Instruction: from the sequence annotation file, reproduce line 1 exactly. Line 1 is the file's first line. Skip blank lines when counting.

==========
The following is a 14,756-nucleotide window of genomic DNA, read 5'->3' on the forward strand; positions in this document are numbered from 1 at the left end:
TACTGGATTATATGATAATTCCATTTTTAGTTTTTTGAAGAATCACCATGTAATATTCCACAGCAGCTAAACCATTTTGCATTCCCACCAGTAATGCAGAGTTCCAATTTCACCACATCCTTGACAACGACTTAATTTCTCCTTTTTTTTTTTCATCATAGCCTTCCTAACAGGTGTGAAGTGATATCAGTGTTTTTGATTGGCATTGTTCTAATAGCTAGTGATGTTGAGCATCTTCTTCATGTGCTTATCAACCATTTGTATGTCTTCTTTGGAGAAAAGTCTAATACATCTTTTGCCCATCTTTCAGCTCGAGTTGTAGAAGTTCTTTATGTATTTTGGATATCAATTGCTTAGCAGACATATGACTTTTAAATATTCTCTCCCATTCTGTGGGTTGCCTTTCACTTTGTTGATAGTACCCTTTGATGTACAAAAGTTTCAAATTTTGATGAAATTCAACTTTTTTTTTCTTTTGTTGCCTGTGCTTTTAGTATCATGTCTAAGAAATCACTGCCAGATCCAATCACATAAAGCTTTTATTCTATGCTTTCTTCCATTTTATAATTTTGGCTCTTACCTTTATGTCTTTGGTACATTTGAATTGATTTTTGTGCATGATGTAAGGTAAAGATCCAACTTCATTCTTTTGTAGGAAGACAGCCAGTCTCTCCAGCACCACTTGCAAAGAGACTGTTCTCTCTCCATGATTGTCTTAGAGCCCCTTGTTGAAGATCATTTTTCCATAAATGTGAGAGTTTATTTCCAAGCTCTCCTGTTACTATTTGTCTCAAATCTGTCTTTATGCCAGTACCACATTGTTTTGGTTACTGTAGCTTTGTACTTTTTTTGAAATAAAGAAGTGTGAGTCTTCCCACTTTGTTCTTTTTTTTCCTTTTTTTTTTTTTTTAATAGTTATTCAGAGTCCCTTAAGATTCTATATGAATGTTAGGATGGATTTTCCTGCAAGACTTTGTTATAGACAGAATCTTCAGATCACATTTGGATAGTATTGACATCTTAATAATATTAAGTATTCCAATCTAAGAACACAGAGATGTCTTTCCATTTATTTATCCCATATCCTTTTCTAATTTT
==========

The following is a 14,756-nucleotide window of genomic DNA, read 5'->3' on the forward strand; positions in this document are numbered from 1 at the left end: